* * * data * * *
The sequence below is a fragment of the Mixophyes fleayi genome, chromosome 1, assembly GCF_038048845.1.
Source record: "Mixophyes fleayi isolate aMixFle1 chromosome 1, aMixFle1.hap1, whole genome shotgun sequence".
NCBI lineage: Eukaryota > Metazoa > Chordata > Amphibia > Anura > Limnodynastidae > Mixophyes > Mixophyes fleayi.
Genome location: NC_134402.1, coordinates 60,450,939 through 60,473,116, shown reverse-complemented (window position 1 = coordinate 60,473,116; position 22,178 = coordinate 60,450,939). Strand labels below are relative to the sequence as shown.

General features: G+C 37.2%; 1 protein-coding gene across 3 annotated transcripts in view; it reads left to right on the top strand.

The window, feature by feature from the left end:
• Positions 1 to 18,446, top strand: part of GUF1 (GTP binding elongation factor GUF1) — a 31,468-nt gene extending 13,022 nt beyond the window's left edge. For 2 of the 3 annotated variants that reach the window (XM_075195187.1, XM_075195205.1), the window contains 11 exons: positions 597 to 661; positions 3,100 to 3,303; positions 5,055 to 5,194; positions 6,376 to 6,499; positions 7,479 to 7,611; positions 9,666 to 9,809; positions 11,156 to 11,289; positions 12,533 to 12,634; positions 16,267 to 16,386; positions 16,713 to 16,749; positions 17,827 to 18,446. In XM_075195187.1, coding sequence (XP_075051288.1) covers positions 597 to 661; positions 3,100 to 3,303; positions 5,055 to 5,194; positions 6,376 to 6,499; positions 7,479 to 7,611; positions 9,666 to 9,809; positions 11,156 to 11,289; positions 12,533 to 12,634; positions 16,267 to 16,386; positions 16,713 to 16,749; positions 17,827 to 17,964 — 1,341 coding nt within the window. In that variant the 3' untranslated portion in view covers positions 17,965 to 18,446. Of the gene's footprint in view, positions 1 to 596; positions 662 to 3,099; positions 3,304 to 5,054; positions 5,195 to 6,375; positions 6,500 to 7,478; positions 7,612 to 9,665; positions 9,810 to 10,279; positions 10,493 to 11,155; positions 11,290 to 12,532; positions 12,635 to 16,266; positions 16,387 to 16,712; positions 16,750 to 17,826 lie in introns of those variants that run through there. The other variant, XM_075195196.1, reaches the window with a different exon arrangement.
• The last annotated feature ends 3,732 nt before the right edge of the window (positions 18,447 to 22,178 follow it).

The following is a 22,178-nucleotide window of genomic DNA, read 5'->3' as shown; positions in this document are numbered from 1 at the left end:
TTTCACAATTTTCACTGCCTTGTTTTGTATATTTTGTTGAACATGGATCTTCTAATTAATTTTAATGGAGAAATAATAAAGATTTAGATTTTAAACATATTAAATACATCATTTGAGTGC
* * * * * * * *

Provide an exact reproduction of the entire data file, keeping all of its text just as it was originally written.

The sequence below is a fragment of the Mixophyes fleayi genome, chromosome 1, assembly GCF_038048845.1.
Source record: "Mixophyes fleayi isolate aMixFle1 chromosome 1, aMixFle1.hap1, whole genome shotgun sequence".
NCBI lineage: Eukaryota > Metazoa > Chordata > Amphibia > Anura > Limnodynastidae > Mixophyes > Mixophyes fleayi.
Genome location: NC_134402.1, coordinates 60,450,939 through 60,473,116, shown reverse-complemented (window position 1 = coordinate 60,473,116; position 22,178 = coordinate 60,450,939). Strand labels below are relative to the sequence as shown.

General features: G+C 37.2%; 1 protein-coding gene across 3 annotated transcripts in view; it reads left to right on the top strand.

The window, feature by feature from the left end:
• Positions 1 to 18,446, top strand: part of GUF1 (GTP binding elongation factor GUF1) — a 31,468-nt gene extending 13,022 nt beyond the window's left edge. For 2 of the 3 annotated variants that reach the window (XM_075195187.1, XM_075195205.1), the window contains 11 exons: positions 597 to 661; positions 3,100 to 3,303; positions 5,055 to 5,194; positions 6,376 to 6,499; positions 7,479 to 7,611; positions 9,666 to 9,809; positions 11,156 to 11,289; positions 12,533 to 12,634; positions 16,267 to 16,386; positions 16,713 to 16,749; positions 17,827 to 18,446. In XM_075195187.1, coding sequence (XP_075051288.1) covers positions 597 to 661; positions 3,100 to 3,303; positions 5,055 to 5,194; positions 6,376 to 6,499; positions 7,479 to 7,611; positions 9,666 to 9,809; positions 11,156 to 11,289; positions 12,533 to 12,634; positions 16,267 to 16,386; positions 16,713 to 16,749; positions 17,827 to 17,964 — 1,341 coding nt within the window. In that variant the 3' untranslated portion in view covers positions 17,965 to 18,446. Of the gene's footprint in view, positions 1 to 596; positions 662 to 3,099; positions 3,304 to 5,054; positions 5,195 to 6,375; positions 6,500 to 7,478; positions 7,612 to 9,665; positions 9,810 to 10,279; positions 10,493 to 11,155; positions 11,290 to 12,532; positions 12,635 to 16,266; positions 16,387 to 16,712; positions 16,750 to 17,826 lie in introns of those variants that run through there. The other variant, XM_075195196.1, reaches the window with a different exon arrangement.
• The last annotated feature ends 3,732 nt before the right edge of the window (positions 18,447 to 22,178 follow it).

The following is a 22,178-nucleotide window of genomic DNA, read 5'->3' as shown; positions in this document are numbered from 1 at the left end:
TTTCACAATTTTCACTGCCTTGTTTTGTATATTTTGTTGAACATGGATCTTCTAATTAATTTTAATGGAGAAATAATAAAGATTTAGATTTTAAACATATTAAATACATCATTTGAGTGC